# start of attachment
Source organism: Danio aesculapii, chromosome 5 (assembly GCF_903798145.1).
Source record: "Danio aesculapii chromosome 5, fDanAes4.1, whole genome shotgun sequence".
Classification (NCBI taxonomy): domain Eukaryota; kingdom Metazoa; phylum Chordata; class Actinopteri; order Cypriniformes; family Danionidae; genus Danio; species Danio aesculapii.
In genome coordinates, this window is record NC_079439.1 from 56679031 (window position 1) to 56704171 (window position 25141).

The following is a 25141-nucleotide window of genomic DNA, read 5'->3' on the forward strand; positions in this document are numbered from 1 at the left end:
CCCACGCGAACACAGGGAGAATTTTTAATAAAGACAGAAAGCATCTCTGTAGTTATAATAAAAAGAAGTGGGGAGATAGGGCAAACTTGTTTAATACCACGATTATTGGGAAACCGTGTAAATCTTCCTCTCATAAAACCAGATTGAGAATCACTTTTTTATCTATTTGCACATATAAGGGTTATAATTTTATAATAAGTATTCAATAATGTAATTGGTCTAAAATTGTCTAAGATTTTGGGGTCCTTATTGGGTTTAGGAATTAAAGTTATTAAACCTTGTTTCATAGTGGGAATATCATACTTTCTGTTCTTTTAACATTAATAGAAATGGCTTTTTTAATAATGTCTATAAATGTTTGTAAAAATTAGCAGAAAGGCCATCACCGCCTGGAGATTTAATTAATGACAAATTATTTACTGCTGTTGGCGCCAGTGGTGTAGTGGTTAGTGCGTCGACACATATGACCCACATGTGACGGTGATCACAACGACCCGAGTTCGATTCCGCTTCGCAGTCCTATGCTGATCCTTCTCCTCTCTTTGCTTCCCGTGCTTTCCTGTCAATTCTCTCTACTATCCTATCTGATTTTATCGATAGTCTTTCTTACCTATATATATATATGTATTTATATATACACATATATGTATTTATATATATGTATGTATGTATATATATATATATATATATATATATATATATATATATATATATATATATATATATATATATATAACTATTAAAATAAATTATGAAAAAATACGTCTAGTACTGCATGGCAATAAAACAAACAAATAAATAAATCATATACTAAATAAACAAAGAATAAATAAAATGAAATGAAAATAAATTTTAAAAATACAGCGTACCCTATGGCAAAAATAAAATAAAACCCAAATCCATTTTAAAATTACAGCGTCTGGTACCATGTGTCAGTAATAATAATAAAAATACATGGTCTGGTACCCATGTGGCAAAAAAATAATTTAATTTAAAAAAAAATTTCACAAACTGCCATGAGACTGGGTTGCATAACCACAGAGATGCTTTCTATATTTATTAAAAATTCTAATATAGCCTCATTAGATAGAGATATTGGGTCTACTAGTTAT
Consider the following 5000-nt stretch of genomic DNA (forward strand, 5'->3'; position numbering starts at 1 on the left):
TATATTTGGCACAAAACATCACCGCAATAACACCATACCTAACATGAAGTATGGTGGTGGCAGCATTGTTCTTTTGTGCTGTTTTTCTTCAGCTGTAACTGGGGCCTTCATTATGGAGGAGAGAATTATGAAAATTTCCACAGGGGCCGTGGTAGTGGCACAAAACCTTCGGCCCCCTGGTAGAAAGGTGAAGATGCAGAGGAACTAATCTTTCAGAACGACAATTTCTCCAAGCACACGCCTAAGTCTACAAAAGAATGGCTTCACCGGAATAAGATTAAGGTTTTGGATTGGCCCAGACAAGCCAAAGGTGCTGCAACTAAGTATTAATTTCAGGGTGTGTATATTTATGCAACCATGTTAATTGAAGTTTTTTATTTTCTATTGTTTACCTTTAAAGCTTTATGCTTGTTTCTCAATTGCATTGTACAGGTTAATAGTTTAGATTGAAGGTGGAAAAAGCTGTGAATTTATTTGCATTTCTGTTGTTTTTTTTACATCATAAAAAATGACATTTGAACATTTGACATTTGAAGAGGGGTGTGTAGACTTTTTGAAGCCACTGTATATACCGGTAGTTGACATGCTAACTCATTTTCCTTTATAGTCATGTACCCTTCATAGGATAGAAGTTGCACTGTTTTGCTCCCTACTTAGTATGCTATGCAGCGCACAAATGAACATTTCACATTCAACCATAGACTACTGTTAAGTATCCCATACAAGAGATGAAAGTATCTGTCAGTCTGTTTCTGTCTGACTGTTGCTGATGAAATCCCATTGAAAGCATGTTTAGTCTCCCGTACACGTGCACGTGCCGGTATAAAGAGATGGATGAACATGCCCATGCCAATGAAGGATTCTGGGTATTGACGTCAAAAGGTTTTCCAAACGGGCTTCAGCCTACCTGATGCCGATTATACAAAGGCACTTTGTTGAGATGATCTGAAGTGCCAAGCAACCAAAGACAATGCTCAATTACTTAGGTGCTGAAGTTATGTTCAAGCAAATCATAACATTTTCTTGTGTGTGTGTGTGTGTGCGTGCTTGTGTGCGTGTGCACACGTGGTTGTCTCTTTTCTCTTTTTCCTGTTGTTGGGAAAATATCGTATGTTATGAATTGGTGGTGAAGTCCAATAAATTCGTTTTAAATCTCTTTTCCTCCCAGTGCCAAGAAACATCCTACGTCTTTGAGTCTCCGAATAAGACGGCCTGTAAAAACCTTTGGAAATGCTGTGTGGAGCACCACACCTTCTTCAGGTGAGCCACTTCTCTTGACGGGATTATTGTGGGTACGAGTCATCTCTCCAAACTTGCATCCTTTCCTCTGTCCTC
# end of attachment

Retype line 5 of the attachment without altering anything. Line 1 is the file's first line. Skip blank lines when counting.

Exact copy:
The following is a 25141-nucleotide window of genomic DNA, read 5'->3' on the forward strand; positions in this document are numbered from 1 at the left end: